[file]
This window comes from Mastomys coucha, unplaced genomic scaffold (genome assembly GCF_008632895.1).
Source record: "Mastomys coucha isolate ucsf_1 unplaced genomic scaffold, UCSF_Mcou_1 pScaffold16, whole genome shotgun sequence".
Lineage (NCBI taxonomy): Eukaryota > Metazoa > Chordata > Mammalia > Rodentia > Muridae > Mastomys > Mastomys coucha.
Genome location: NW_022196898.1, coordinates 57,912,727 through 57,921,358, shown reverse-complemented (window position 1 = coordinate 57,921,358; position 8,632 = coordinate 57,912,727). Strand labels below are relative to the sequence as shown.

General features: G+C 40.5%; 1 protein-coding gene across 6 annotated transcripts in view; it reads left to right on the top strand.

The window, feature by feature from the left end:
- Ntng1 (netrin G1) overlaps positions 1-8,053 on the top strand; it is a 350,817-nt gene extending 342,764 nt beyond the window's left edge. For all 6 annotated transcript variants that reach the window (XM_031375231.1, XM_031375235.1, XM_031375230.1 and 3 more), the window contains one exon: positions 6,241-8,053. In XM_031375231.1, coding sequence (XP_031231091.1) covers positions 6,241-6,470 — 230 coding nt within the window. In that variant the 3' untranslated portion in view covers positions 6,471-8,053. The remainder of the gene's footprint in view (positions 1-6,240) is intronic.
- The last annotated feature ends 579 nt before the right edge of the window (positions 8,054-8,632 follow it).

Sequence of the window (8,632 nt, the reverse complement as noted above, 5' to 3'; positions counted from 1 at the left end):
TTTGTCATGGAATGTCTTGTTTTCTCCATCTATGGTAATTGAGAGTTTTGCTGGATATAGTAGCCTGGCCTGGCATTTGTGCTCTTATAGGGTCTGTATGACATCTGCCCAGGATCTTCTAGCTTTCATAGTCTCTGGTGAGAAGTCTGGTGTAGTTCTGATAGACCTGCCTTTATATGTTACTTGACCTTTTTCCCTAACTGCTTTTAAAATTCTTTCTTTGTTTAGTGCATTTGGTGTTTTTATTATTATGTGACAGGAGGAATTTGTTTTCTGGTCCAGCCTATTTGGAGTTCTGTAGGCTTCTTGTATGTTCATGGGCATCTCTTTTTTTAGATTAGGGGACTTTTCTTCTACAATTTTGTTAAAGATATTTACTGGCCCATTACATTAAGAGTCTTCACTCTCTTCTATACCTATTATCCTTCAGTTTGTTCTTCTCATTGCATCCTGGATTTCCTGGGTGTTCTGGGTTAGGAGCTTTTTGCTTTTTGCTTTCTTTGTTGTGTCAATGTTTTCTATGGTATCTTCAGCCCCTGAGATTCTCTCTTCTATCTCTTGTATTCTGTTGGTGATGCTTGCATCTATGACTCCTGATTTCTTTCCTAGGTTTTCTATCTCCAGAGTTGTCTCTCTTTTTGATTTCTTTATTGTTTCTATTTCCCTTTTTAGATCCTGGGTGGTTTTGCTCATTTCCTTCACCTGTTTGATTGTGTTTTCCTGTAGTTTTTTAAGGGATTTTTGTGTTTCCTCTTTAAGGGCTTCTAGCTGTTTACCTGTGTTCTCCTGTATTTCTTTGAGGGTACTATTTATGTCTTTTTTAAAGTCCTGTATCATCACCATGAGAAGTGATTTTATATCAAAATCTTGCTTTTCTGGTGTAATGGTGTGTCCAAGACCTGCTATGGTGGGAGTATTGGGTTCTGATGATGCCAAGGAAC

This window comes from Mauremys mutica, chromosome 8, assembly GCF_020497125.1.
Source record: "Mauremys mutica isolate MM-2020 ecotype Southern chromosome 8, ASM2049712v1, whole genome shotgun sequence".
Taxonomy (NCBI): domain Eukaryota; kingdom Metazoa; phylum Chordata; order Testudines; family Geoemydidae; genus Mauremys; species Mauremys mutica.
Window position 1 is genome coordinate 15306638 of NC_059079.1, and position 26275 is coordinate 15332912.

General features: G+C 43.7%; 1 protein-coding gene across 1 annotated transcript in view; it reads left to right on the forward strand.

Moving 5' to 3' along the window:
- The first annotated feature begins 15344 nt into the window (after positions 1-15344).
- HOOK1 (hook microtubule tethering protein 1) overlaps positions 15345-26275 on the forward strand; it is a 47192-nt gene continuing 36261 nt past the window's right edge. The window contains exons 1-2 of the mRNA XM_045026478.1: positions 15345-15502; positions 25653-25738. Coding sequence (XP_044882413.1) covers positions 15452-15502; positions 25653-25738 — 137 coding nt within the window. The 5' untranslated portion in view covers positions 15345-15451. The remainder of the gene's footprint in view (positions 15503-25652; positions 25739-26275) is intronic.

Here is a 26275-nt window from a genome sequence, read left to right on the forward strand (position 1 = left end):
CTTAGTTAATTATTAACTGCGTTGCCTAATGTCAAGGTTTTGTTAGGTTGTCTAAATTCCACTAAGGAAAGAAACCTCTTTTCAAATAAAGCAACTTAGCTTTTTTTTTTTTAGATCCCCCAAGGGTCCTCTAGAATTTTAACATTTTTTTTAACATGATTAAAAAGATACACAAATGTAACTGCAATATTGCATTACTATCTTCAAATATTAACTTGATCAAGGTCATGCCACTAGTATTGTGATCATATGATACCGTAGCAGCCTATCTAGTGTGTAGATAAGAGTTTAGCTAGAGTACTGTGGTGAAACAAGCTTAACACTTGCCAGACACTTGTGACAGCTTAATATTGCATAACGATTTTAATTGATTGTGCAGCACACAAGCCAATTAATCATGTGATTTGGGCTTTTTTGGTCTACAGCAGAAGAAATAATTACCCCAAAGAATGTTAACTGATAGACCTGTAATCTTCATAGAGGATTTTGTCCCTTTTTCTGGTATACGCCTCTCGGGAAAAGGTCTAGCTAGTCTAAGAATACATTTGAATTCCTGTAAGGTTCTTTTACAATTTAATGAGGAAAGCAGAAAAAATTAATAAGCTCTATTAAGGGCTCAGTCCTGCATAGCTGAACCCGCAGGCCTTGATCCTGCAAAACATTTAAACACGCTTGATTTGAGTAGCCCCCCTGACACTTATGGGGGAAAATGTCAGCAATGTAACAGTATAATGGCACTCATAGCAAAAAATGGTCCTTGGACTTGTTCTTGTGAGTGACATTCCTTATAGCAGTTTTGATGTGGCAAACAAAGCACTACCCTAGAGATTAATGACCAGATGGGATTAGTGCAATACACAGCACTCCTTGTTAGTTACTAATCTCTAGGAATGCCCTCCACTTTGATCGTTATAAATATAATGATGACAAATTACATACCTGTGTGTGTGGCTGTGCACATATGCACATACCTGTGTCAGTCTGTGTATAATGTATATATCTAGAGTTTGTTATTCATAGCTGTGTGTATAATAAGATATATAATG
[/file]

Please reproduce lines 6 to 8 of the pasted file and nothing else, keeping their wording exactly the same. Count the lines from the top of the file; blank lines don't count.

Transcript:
The window, feature by feature from the left end:
- Ntng1 (netrin G1) overlaps positions 1-8,053 on the top strand; it is a 350,817-nt gene extending 342,764 nt beyond the window's left edge. For all 6 annotated transcript variants that reach the window (XM_031375231.1, XM_031375235.1, XM_031375230.1 and 3 more), the window contains one exon: positions 6,241-8,053. In XM_031375231.1, coding sequence (XP_031231091.1) covers positions 6,241-6,470 — 230 coding nt within the window. In that variant the 3' untranslated portion in view covers positions 6,471-8,053. The remainder of the gene's footprint in view (positions 1-6,240) is intronic.
- The last annotated feature ends 579 nt before the right edge of the window (positions 8,054-8,632 follow it).